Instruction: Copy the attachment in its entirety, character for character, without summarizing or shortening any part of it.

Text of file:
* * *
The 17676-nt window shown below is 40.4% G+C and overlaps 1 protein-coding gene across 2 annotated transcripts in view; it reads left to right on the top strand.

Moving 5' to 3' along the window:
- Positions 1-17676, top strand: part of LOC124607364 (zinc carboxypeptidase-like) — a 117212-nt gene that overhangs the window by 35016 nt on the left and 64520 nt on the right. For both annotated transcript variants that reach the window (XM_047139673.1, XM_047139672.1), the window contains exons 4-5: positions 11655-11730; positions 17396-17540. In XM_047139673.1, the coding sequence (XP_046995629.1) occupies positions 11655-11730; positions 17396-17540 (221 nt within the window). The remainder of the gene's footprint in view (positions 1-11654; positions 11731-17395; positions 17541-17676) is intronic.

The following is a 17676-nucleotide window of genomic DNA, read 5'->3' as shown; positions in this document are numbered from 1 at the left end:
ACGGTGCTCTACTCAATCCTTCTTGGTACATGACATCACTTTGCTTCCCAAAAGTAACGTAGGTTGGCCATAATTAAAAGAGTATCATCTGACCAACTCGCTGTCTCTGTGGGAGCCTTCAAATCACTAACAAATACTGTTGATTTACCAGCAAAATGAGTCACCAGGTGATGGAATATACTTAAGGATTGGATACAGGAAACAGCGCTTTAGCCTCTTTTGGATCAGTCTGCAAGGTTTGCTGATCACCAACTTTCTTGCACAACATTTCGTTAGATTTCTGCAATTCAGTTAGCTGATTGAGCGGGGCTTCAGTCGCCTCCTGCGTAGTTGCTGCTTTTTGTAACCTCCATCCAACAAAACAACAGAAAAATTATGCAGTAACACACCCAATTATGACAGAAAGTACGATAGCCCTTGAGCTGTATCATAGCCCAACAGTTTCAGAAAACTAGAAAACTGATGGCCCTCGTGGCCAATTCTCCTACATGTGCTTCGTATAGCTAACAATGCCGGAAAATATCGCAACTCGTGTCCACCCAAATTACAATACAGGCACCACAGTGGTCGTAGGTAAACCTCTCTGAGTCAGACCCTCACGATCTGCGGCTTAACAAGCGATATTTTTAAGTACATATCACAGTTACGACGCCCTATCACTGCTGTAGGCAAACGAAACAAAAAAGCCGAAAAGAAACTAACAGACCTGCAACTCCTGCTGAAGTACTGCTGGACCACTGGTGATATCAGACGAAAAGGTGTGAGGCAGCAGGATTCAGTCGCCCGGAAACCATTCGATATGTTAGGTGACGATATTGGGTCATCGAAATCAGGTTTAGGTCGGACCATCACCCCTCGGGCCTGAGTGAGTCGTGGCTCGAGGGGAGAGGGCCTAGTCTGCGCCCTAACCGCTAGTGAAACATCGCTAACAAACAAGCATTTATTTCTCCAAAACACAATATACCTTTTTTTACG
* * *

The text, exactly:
The 17676-nt window shown below is 40.4% G+C and overlaps 1 protein-coding gene across 2 annotated transcripts in view; it reads left to right on the top strand.

Moving 5' to 3' along the window:
- Positions 1-17676, top strand: part of LOC124607364 (zinc carboxypeptidase-like) — a 117212-nt gene that overhangs the window by 35016 nt on the left and 64520 nt on the right. For both annotated transcript variants that reach the window (XM_047139673.1, XM_047139672.1), the window contains exons 4-5: positions 11655-11730; positions 17396-17540. In XM_047139673.1, the coding sequence (XP_046995629.1) occupies positions 11655-11730; positions 17396-17540 (221 nt within the window). The remainder of the gene's footprint in view (positions 1-11654; positions 11731-17395; positions 17541-17676) is intronic.

The following is a 17676-nucleotide window of genomic DNA, read 5'->3' as shown; positions in this document are numbered from 1 at the left end:
ACGGTGCTCTACTCAATCCTTCTTGGTACATGACATCACTTTGCTTCCCAAAAGTAACGTAGGTTGGCCATAATTAAAAGAGTATCATCTGACCAACTCGCTGTCTCTGTGGGAGCCTTCAAATCACTAACAAATACTGTTGATTTACCAGCAAAATGAGTCACCAGGTGATGGAATATACTTAAGGATTGGATACAGGAAACAGCGCTTTAGCCTCTTTTGGATCAGTCTGCAAGGTTTGCTGATCACCAACTTTCTTGCACAACATTTCGTTAGATTTCTGCAATTCAGTTAGCTGATTGAGCGGGGCTTCAGTCGCCTCCTGCGTAGTTGCTGCTTTTTGTAACCTCCATCCAACAAAACAACAGAAAAATTATGCAGTAACACACCCAATTATGACAGAAAGTACGATAGCCCTTGAGCTGTATCATAGCCCAACAGTTTCAGAAAACTAGAAAACTGATGGCCCTCGTGGCCAATTCTCCTACATGTGCTTCGTATAGCTAACAATGCCGGAAAATATCGCAACTCGTGTCCACCCAAATTACAATACAGGCACCACAGTGGTCGTAGGTAAACCTCTCTGAGTCAGACCCTCACGATCTGCGGCTTAACAAGCGATATTTTTAAGTACATATCACAGTTACGACGCCCTATCACTGCTGTAGGCAAACGAAACAAAAAAGCCGAAAAGAAACTAACAGACCTGCAACTCCTGCTGAAGTACTGCTGGACCACTGGTGATATCAGACGAAAAGGTGTGAGGCAGCAGGATTCAGTCGCCCGGAAACCATTCGATATGTTAGGTGACGATATTGGGTCATCGAAATCAGGTTTAGGTCGGACCATCACCCCTCGGGCCTGAGTGAGTCGTGGCTCGAGGGGAGAGGGCCTAGTCTGCGCCCTAACCGCTAGTGAAACATCGCTAACAAACAAGCATTTATTTCTCCAAAACACAATATACCTTTTTTTACG